- Microsoft Windows Troubleshooting tool.
Kaspersky’s PC Speed-Up identifies temporary files, registry issues, and recycle bin items that you may either want to remove or fix. When I tested the speed-up tool on my Windows 11 PC, it took 2 minutes to analyze my entire system, and the results were pretty good. It discovered 6 registry issues and 43 MB of unused system data.
You can also run a duplicate or large file checker, which helps you clean up disk space. They both work quite well, but I find it strange they’re not packaged in with the PC Speed-Up tool.
The Quick Startup tool shows you every application that boots with your computer, but I wasn’t impressed with it. I could only ever get it to show a “Please wait” message, and I found it was much quicker to just use Windows’s built-in startup tool.
Nonetheless, I really like the Hard Drive Health Monitor. It analyzes each hard drive connected to your PC and alerts you if there are any issues. My only complaint here is that Kaspersky only alerts you to issues — it doesn’t tell you how to fix them.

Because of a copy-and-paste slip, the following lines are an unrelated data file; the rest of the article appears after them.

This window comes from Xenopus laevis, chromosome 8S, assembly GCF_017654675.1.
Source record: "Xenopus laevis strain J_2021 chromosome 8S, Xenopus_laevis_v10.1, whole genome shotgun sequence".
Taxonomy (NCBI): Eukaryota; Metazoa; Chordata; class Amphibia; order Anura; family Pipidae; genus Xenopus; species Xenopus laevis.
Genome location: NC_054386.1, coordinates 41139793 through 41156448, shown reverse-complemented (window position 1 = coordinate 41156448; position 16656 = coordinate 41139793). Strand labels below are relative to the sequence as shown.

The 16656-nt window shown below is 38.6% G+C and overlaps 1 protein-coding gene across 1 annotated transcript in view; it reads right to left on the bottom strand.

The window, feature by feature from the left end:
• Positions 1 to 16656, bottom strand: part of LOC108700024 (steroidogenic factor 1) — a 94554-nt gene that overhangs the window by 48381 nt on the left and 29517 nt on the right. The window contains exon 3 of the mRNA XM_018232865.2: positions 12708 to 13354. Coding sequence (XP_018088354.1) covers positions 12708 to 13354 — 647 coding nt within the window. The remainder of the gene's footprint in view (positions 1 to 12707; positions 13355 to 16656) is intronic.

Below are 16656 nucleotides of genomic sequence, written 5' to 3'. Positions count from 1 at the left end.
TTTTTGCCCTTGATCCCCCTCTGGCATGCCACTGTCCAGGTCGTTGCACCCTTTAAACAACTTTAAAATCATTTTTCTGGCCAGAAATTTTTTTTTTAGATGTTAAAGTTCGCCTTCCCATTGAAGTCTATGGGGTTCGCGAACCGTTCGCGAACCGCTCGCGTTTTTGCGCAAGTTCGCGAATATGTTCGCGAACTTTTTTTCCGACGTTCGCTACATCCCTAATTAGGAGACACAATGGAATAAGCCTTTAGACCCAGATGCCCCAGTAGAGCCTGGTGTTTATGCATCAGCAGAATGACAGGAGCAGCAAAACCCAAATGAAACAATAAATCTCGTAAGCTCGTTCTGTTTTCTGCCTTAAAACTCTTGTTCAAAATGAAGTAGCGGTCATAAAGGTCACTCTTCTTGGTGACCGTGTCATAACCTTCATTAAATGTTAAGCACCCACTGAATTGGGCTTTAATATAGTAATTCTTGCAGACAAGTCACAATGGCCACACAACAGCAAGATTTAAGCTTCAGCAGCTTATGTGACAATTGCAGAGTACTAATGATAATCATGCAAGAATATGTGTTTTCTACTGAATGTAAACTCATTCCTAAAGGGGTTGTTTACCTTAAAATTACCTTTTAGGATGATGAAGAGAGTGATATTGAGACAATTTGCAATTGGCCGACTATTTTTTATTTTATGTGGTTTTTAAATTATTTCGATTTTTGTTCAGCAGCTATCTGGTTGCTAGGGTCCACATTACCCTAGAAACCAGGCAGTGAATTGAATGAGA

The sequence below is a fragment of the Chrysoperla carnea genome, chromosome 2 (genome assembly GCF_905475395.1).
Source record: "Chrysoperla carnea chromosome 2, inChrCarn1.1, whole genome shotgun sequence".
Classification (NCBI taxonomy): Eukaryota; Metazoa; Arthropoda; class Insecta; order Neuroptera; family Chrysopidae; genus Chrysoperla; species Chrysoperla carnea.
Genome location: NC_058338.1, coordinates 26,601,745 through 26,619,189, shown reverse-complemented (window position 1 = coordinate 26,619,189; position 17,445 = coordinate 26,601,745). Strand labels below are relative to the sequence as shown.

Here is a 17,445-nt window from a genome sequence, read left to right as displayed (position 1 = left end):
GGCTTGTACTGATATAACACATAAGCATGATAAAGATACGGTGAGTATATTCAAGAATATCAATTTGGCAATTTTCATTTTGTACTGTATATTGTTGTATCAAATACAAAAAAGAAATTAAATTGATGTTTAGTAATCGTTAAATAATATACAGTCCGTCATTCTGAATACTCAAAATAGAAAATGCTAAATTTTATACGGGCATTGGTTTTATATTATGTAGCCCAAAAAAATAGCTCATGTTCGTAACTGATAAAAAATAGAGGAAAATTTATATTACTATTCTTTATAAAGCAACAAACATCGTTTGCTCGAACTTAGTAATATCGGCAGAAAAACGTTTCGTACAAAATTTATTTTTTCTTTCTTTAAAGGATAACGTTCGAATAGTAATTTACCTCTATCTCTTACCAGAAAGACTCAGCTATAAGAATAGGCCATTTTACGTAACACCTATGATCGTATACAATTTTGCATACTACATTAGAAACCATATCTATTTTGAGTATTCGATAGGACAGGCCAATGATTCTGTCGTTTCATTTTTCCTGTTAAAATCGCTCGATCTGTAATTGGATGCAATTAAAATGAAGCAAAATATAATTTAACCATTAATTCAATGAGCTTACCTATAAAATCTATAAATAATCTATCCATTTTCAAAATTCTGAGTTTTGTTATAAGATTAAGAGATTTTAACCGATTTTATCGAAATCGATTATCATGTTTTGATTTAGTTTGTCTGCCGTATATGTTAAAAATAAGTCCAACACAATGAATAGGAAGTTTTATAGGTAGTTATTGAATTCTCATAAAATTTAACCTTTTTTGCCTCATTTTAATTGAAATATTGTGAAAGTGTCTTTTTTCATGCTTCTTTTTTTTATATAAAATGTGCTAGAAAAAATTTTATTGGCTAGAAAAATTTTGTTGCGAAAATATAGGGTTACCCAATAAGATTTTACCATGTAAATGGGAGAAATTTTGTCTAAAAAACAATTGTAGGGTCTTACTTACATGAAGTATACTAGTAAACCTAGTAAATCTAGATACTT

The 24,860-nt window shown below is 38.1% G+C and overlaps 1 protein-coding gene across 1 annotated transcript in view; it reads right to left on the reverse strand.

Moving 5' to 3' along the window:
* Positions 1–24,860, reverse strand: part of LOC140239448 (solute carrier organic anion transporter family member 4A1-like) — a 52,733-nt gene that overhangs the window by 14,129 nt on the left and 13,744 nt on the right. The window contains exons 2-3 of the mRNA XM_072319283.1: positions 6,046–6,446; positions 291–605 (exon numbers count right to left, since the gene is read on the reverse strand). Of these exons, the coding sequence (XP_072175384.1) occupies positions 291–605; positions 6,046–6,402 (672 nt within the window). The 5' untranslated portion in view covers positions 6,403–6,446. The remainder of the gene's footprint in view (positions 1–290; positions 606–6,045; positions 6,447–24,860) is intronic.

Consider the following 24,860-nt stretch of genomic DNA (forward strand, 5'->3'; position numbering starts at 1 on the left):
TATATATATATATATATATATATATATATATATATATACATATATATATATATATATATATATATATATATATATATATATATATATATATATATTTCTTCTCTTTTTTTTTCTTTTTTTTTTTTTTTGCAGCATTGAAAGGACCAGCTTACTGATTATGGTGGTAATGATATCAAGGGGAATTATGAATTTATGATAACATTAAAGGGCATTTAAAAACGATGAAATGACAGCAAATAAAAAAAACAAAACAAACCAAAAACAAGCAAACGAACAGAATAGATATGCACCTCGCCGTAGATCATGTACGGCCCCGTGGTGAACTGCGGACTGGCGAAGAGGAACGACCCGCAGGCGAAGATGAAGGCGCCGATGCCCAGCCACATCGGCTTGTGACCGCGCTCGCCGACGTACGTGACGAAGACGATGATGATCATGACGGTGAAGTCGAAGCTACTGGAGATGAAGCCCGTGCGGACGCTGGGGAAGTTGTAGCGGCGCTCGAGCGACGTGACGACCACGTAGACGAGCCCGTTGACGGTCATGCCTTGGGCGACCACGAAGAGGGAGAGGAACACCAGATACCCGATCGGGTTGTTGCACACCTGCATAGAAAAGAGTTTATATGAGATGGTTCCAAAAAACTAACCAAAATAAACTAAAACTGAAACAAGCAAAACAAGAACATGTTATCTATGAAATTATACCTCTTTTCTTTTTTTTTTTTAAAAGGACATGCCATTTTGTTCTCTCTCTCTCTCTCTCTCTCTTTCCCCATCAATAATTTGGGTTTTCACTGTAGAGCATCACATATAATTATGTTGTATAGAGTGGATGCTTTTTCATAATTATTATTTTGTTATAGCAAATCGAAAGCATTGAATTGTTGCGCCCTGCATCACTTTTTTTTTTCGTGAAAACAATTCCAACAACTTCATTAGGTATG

Kaspersky’s Unused Apps feature checks for applications you’ve not used in more than 3 months. This scan took about 5 minutes to scan my entire PC, but unfortunately, I was quite disappointed at the results. After the scan, a notification said I use all the applications on my PC. I know there are programs I’ve not opened in more than 3 months, so it was a shame Kaspersky couldn’t detect these.
I was a bit disappointed with the weak settings scanner, too. Every time I ran it, it said I had no weak settings, even though Windows built-in security alerted me to weaknesses.
That said, I liked the Microsoft Windows troubleshooting tool. While Windows has a built-in troubleshooter, Kaspersky found issues with my computer that the built-in troubleshooter missed.
Finally, Privacy Cleaner cleans browser history, cookies, and other traces of your online activity that may compromise your online privacy.
Kaspersky’s system cleanup tools are ok, but I wish you could run them all at once. Competing antiviruses like Avira let you run all the optimization checks in 1 click. Still, some antiviruses like Sophos don’t even have system cleanup tools.